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A little update. This morning we spent time playing with a book called Number Patterns, working on physical representations of squares and triangular numbers. Then he played around with Fibonacci which he has always enjoyed. He enjoyed showing Dad that 1+3=4 which is the square of 2, and 1+3+5=9 which is the square of 3 and so on. He enjoys patterns and cryptographs immensely. Then we watched the end of Fermats Last Theorem. No drill work, but that's ok. I Am happy to see him excited about math.

 

Oh, so it is the good old Option #3: Drill is boring and an insult to my intelligence. I'll perk up when the work gets interesting :D

 

Bill

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Another comment occurred to me on general motivation, although it may or may not apply at various ages. One day when I was discouraged at lack of interest and participation by my graduate students, I went to my chairman, who sympathetically gave me off the top of his head some beautiful advice on motivating students. Unfortunately I did not try to write it down until later, when I could only remember parts of it, something like:

 

"Try to catch their imagination, either by the intellectual challenge of the material, or the aesthetic appeal, or the practical application, or the historical significance."

 

 

I ran across a hand written account of this advice today, some 20 or 30 years after receiving it. It still seems pertinent to most teaching.

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My advice is to ignore the whole "nerd" issue. Red herring.

 

Personally, I think he pulls the "nobody else is doing this" card when he hits an area that is hard for him, in hopes that I will relent and give him "easier" math.

 

This is the crux of the issue, I think. My daughter does the same sort of thing. All grins and giggles until she has to stop, think, and use brain-power processes she would rather not use. Then she falls into a pile of tears and self-pity and becomes uncooperative.

 

So that is what I make an issue out of: the attitude. I ignore the tears or pity party. I tell her something like, "You're not allowed to give up just because you actually have to work at this now. You will not always immediately know the answer to something just by looking at it. That's life. Having to work through this is not the end of the world."

 

I'm nice like that. :tongue_smilie:

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  • 2 weeks later...

We do math first, but for this instance I'd announce a change. Writing first, reading, lunch, recess, math in the afternoon (for that kid only, the others generally have afternoons free).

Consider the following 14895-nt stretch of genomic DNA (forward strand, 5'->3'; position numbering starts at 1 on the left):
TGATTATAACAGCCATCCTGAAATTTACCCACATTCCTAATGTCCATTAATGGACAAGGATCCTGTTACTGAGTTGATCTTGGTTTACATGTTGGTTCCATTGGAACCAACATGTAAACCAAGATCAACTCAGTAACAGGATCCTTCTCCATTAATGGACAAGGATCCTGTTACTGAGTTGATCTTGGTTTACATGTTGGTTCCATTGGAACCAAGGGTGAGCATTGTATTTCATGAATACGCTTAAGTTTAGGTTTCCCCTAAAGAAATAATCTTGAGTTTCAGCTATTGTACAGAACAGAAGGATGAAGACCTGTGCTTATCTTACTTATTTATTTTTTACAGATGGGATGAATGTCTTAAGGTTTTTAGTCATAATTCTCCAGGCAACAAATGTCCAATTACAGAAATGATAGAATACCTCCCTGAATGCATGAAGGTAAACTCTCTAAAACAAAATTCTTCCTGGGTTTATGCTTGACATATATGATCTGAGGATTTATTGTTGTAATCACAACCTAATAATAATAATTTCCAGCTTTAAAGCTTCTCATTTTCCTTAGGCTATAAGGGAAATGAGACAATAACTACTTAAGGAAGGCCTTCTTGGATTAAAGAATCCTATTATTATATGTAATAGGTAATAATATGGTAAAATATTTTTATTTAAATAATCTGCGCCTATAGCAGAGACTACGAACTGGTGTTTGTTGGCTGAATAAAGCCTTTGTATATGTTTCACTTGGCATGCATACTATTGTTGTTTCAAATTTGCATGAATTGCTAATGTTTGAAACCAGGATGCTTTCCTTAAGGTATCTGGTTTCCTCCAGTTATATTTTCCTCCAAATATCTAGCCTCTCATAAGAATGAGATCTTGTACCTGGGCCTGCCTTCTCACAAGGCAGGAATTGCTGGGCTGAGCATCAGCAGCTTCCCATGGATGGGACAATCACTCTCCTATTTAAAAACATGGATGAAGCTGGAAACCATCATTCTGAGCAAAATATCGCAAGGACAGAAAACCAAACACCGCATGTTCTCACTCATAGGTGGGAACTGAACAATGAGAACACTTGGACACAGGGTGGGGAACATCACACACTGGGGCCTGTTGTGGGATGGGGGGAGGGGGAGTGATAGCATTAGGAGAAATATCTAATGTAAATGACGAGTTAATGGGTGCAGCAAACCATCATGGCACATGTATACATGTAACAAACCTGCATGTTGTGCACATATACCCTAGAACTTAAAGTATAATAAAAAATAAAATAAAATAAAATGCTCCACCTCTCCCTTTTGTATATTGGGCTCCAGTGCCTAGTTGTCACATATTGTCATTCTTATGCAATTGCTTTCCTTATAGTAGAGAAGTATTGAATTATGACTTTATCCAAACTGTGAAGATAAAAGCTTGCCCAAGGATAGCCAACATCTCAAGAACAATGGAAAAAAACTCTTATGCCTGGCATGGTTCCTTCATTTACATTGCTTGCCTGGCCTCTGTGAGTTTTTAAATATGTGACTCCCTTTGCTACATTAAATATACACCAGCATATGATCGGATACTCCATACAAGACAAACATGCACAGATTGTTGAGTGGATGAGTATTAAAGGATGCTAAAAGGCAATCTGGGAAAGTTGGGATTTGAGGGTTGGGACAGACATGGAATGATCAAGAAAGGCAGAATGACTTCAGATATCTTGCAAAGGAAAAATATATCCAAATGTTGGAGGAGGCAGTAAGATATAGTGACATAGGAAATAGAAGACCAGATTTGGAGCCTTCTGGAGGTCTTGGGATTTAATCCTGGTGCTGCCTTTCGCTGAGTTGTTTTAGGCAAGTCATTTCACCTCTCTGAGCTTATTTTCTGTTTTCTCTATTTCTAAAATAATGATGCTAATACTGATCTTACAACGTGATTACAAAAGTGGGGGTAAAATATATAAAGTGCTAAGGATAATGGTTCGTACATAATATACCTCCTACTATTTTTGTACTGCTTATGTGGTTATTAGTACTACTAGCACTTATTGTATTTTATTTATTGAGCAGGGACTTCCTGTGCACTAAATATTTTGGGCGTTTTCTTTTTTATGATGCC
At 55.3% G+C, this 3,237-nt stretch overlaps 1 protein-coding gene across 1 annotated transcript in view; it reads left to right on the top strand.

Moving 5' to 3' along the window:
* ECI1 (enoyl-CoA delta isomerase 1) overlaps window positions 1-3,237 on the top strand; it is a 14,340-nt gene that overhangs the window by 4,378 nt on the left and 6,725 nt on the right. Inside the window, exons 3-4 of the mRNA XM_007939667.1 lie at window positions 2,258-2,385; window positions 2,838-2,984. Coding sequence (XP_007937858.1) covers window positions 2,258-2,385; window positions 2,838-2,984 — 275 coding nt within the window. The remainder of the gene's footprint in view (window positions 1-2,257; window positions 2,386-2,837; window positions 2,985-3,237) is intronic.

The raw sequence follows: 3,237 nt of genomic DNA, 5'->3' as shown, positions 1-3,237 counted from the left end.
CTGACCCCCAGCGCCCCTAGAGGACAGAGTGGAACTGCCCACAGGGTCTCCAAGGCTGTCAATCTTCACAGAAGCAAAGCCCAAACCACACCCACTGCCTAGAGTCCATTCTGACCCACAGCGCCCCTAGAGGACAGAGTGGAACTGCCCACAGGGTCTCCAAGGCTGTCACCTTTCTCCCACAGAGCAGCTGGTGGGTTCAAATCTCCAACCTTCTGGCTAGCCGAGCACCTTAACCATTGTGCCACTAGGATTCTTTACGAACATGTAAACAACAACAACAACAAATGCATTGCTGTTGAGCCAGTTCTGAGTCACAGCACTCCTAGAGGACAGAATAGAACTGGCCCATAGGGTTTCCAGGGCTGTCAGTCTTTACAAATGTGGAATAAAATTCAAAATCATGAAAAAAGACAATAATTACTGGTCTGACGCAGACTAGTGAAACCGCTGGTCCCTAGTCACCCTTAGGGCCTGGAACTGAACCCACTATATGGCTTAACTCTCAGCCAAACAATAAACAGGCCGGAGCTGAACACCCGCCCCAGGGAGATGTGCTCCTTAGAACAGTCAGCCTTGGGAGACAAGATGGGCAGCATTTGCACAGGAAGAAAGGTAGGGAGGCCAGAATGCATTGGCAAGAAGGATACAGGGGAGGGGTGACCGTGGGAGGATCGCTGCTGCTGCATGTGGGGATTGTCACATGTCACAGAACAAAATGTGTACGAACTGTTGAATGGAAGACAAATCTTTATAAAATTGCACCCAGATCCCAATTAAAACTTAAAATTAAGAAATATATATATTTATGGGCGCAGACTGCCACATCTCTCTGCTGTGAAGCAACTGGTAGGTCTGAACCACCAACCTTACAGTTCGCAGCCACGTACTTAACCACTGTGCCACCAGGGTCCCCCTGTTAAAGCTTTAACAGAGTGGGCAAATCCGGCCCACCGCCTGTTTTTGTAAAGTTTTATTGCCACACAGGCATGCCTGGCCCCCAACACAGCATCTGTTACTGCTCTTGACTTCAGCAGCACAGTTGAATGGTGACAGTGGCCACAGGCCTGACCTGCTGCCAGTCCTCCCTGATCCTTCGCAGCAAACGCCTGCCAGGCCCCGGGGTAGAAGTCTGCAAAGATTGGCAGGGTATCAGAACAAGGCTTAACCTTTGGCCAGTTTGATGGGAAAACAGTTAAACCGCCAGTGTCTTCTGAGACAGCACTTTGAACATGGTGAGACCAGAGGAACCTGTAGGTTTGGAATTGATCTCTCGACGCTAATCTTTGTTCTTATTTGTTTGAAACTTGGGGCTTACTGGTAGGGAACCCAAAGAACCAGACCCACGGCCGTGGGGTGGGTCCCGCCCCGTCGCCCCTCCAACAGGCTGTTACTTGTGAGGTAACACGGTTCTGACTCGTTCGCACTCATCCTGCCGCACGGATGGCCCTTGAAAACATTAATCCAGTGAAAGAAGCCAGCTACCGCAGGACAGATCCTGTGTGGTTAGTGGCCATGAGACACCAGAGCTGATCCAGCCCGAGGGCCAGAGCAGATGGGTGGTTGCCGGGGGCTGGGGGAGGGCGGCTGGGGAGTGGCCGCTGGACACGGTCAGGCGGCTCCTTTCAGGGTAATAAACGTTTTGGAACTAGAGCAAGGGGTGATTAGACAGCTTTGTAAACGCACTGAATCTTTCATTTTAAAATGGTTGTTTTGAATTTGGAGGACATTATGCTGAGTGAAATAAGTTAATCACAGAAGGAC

At that age I'd confront this with bible/character copywork that is directly about courage, hard work, perserverence, "I can do all things through Christ who strengthens me," and anything else I could find, every day, without commenting that the copywork has anything to do with his behavior.

 

And when it came time for math class I'd announce there are a lot of hard things in life and a lot of times when you have to memorize something, and when it doesn't come naturally it's time to study. And I'd announce that since he doesn't seem inclined to study on his own, we were going to study together until he gets his facts. It's important to make this very positive and excited, like a game. And then I'd get out the flashcards and work with him nonstop, 3 hours a day, until he had them down, all facts 1-12, and possibly square roots and the prime numbers under 100, depending on attitude. And when he did instead of going back to a formal curriculum I'd do Ray's Arithmetic with him for a while, because it's very verbal and focused on drill and mental math rather than "easy" things. I'd go by my intuition about how long to do that, but it would probably be for at least a few weeks after an attitude change from fighting me to happy and excited about it. And randomly do fact drills in the car, at dinner, anytime, on the facts you know are hardest for him.

 

An alternative is using games for facts, but I think it's a life skill to learn to tackle difficult things that we're afraid of head-on, so that's the approach I use in those situations. We can tackle it together, but we're specifically going towards the things we're afraid of. On a spiritual level I think we are often afraid of the things we need the most, and courage is a virtue I really value, so even though I'm relaxed about a lot of things, when it comes to courage I'm all tiger mother.